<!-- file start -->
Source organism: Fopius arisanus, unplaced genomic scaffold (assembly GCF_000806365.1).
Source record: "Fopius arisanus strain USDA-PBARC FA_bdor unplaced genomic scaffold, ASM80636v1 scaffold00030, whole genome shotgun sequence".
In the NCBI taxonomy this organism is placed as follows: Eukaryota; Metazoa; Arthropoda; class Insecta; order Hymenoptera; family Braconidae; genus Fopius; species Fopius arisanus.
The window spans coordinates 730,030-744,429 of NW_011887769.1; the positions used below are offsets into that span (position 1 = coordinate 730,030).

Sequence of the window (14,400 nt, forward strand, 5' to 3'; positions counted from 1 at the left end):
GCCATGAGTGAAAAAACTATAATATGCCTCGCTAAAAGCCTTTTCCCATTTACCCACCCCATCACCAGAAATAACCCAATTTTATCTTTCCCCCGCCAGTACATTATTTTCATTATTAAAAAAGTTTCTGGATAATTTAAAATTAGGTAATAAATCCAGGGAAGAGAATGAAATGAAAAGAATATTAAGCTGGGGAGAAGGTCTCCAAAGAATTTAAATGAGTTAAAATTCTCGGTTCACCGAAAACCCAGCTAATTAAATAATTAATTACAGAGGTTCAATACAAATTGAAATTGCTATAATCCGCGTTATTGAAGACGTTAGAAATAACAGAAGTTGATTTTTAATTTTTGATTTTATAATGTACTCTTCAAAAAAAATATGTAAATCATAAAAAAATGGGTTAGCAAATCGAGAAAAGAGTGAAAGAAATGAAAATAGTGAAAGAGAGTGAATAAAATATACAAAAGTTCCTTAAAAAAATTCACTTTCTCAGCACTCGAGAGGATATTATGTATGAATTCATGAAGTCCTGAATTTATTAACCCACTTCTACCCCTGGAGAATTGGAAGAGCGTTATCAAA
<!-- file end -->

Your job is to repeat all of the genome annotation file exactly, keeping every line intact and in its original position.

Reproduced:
Source organism: Fopius arisanus, unplaced genomic scaffold (assembly GCF_000806365.1).
Source record: "Fopius arisanus strain USDA-PBARC FA_bdor unplaced genomic scaffold, ASM80636v1 scaffold00030, whole genome shotgun sequence".
In the NCBI taxonomy this organism is placed as follows: Eukaryota; Metazoa; Arthropoda; class Insecta; order Hymenoptera; family Braconidae; genus Fopius; species Fopius arisanus.
The window spans coordinates 730,030-744,429 of NW_011887769.1; the positions used below are offsets into that span (position 1 = coordinate 730,030).

Sequence of the window (14,400 nt, forward strand, 5' to 3'; positions counted from 1 at the left end):
GCCATGAGTGAAAAAACTATAATATGCCTCGCTAAAAGCCTTTTCCCATTTACCCACCCCATCACCAGAAATAACCCAATTTTATCTTTCCCCCGCCAGTACATTATTTTCATTATTAAAAAAGTTTCTGGATAATTTAAAATTAGGTAATAAATCCAGGGAAGAGAATGAAATGAAAAGAATATTAAGCTGGGGAGAAGGTCTCCAAAGAATTTAAATGAGTTAAAATTCTCGGTTCACCGAAAACCCAGCTAATTAAATAATTAATTACAGAGGTTCAATACAAATTGAAATTGCTATAATCCGCGTTATTGAAGACGTTAGAAATAACAGAAGTTGATTTTTAATTTTTGATTTTATAATGTACTCTTCAAAAAAAATATGTAAATCATAAAAAAATGGGTTAGCAAATCGAGAAAAGAGTGAAAGAAATGAAAATAGTGAAAGAGAGTGAATAAAATATACAAAAGTTCCTTAAAAAAATTCACTTTCTCAGCACTCGAGAGGATATTATGTATGAATTCATGAAGTCCTGAATTTATTAACCCACTTCTACCCCTGGAGAATTGGAAGAGCGTTATCAAA